Silent heart attack is way more common than we think and these are the symptoms to watch for

A silent heart attack is one that displays “vague” symptoms or none at all, which means that it has the potential to go unnoticed for an extended period of time. It’s possible that the patient won’t realize they have one until they have another cardiac problem in the future or until they go in for their routine checkup. Every year, over 100,000 people in the UK suffer from heart attacks, with 35,000 of them remaining undiagnosed.

More information was provided by Andrew Klymenko, who is both a co-founder and the chairman of Mawi. Mawi is a firm that develops AI-powered wearable medical devices for the diagnosis and monitoring of heart illness.

Speaking exclusively with Express, he said: “People over 50 are at significant risk of these ‘silent killers’.

“They may go undetected for years, only to be discovered incidentally during a routine exam.

“It might not cause chest pain or shortness of breath, the two most common symptoms, and may be mistaken for simple heartburn, the flu, or a strained chest muscle.”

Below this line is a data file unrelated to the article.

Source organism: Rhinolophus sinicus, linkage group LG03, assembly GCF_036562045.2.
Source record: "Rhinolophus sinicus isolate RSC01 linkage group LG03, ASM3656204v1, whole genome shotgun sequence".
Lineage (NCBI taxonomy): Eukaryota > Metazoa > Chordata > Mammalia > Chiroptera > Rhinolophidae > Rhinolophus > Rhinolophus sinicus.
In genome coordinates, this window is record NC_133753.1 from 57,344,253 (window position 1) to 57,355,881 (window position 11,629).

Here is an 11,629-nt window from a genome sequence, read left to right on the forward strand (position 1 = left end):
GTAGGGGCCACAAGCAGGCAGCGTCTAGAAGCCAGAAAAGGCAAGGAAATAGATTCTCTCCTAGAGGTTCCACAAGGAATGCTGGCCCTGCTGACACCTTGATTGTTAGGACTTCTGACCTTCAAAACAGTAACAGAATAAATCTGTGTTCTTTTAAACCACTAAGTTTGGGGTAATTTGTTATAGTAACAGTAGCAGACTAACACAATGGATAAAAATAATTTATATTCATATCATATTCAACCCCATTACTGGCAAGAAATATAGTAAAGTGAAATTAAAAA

He warned: “Neglecting these symptoms can be dangerous as a heart attack can block the heart’s blood supply, possibly causing damage to the heart muscle.

“According to the US National Institute of Health, 70 percent of people who died of sudden heart failure had previously undiagnosed heart disease.

“This could have been prevented by having regular check-ups and timely treatment.”

Mr. Klymenko outlined the primary four warning indications that you are having a heart attack without feeling any symptoms.

Throat or jaw pain

Pain in the neck or jaw that occurs on its own generally isn’t connected to the heart. On the other hand, if discomfort or pressure in the center of your chest travels up towards your throat or jaw, this may be an indication that you are having a heart attack.

There are a number of factors that can put you more at risk of a silent heart attack including:

  • Stress
  • Age
  • Being overweight
  • Not exercising enough
  • Poor eating habits
  • Diabetes
  • Smoking
  • High blood sugar.

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